Intermittent Fasting Menopause: Weight gain and those extra 15 pounds
Remember the Freshmen 10? Now meet the dreaded Menopause 15 – the typical 12-15 pounds many women gain when they hit midlife and menopause.
We’ve heard a lot about “intermittent fasting” – a regimen of eating and fasting within time limits – and because menopause weight gain is a thing, we wanted to know if intermittent fasting is (a) good for us, and (b) effective. Here’s what we learned about intermittent fasting and menopause…
What causes menopause weight gain?
Weight gain in women over 40 is extremely common, though the exact cause and effect is still under debate. Lower estrogen levels may mean a lower metabolic rate, which can result in weight gain even when our diet hasn’t changed. We may be less able to utilize starches and sugars due to increased insulin resistance. Or it’s those two enzymes that store and synthesize fat, which are more active in postmenopausal women contributing to menopause weight gain. Or it’s the loss of muscle mass causing us to burn fewer calories, even at rest. Frustratingly, many women deal with an increase in ghrelin, the hunger hormone, and/or a decrease in leptin, the hormone that alerts us when we're sated.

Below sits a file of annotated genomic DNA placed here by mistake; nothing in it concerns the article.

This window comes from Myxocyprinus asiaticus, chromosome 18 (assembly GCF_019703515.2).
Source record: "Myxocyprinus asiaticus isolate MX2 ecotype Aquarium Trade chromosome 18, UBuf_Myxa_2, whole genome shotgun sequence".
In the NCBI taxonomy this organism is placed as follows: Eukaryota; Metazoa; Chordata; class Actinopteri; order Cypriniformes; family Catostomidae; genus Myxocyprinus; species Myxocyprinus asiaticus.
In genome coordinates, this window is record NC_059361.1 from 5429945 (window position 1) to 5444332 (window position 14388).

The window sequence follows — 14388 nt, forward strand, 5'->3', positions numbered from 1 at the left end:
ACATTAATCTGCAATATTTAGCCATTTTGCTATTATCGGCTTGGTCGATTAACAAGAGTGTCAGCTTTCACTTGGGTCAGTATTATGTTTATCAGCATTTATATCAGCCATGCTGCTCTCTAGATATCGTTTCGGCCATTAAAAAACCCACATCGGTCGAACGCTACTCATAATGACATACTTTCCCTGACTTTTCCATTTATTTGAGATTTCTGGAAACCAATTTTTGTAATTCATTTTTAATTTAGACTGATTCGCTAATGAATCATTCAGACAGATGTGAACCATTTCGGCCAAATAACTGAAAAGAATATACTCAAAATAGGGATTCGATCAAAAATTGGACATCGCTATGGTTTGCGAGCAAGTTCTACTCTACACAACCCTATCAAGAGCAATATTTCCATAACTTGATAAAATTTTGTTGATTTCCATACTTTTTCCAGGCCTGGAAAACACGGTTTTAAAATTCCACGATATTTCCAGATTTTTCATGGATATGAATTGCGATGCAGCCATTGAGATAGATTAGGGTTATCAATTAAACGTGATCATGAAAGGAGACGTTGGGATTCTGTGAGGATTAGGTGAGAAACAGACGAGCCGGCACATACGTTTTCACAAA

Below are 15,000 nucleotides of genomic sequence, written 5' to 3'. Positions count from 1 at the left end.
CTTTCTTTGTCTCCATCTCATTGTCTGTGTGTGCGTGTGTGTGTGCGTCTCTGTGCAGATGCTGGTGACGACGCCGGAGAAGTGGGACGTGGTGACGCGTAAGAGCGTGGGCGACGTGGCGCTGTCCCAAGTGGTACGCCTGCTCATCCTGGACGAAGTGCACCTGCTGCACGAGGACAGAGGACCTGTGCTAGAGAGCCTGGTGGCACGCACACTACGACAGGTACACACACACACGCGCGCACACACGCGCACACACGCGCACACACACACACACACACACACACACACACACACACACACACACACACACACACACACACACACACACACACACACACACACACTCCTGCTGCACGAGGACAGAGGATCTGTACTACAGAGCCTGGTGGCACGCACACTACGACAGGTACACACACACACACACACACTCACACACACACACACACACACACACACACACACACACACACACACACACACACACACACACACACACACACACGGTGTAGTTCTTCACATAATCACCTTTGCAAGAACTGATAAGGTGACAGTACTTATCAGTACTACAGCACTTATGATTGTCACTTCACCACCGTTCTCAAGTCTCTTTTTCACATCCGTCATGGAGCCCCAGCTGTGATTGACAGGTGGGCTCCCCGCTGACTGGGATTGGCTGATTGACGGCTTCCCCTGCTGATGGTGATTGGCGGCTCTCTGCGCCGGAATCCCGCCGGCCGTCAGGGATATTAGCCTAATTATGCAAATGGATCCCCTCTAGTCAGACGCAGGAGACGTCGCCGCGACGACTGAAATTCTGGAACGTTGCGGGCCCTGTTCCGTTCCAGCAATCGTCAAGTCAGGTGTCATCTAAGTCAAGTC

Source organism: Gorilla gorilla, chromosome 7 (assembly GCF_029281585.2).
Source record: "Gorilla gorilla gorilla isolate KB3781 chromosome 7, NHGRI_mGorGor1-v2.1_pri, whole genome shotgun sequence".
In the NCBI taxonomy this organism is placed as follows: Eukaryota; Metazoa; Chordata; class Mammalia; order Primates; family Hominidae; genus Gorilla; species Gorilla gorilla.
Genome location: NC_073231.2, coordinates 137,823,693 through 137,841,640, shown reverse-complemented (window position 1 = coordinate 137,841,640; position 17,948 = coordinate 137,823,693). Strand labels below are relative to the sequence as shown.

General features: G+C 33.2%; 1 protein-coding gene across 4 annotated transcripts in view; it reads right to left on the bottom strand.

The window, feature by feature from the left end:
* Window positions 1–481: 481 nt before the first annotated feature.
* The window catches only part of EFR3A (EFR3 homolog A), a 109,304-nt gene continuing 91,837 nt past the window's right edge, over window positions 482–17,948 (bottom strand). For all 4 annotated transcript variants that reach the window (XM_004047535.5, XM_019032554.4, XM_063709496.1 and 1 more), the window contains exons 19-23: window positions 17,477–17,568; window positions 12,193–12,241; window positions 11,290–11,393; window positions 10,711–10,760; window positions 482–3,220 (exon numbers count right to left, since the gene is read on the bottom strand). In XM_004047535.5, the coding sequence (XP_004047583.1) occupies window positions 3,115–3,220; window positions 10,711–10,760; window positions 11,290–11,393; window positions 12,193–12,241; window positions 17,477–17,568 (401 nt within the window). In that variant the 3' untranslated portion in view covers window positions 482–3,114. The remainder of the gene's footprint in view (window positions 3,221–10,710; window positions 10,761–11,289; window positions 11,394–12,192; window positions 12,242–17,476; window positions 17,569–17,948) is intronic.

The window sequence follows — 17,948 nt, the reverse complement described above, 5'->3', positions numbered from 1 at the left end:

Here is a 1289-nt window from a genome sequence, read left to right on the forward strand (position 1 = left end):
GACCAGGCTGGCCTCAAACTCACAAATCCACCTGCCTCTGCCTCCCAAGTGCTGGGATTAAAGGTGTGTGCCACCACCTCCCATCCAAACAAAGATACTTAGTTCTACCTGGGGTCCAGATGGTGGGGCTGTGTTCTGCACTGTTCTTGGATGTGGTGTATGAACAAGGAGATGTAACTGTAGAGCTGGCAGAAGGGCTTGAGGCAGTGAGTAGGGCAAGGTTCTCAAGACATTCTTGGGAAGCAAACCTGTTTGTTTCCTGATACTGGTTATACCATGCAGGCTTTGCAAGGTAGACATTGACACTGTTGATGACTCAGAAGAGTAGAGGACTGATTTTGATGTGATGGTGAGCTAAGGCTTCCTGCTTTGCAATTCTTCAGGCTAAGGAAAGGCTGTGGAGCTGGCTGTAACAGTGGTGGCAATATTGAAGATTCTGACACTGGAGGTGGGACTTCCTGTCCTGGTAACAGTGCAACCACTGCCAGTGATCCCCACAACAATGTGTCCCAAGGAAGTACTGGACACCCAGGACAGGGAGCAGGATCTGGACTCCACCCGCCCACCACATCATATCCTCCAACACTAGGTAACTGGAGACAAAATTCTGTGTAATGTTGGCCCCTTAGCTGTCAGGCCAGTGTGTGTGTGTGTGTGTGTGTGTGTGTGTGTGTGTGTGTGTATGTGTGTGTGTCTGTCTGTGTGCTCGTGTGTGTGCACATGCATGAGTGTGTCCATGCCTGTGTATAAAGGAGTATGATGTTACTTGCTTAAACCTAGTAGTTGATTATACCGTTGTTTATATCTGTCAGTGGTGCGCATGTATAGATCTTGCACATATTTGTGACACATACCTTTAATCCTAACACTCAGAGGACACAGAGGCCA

So one of the first things to realize it that weight gain in this time of life (or any time, for that matter) is not "failure" or lack of will power. Hormones exercise a much greater power over our emotions and actions than we give them credit for, and fluctuations in estrogen, followed by a decline in estrogen levels can make weight management a whole lot harder. Beating yourself up over it not only isn't accurate, it also doesn't burn calories, so please don't.
Meh…who cares about a few extra pounds?
Where women gain the weight also shifts, from hips and thighs to belly and waist, making the gain more noticeable when your jeans no longer button comfortably. The menopausal weight gain around the stomach and belly doesn't just strain your jeans, though. Weight gain can impact your health: extra belly fat is tied to a higher risk of heart disease, type 2 diabetes, cholesterol, high blood pressure – even certain cancers.
Sudden perimenopause weight gain can catch women off guard, and be hard to combat once it's there. There are many purported menopause weight gain remedies and supplements, but be leery of the plethora of snake oil pushed upon the menopause crowd touted as a miracle cure.
OK, what’s this “intermittent fasting” I keep hearing about?
Depending on the regimen you follow, intermittent fasting (IF) can be a pattern of eating normally most days of the week, and severely restricting calories or not eating at all on the other days. It can mean eating only in a window of a few hours a day (say, fasting for 16 hours, getting all your meals in in 8), or fasting every other day.
The idea is that fasting mildly stresses the body’s cells, making them stronger and better able to defend against damage. Advocates say IF can extend life, prevent disease, and regulate weight. There has been some success in studies with rats, and many who practice IF say it’s helped them feel more energized and boosted their metabolism.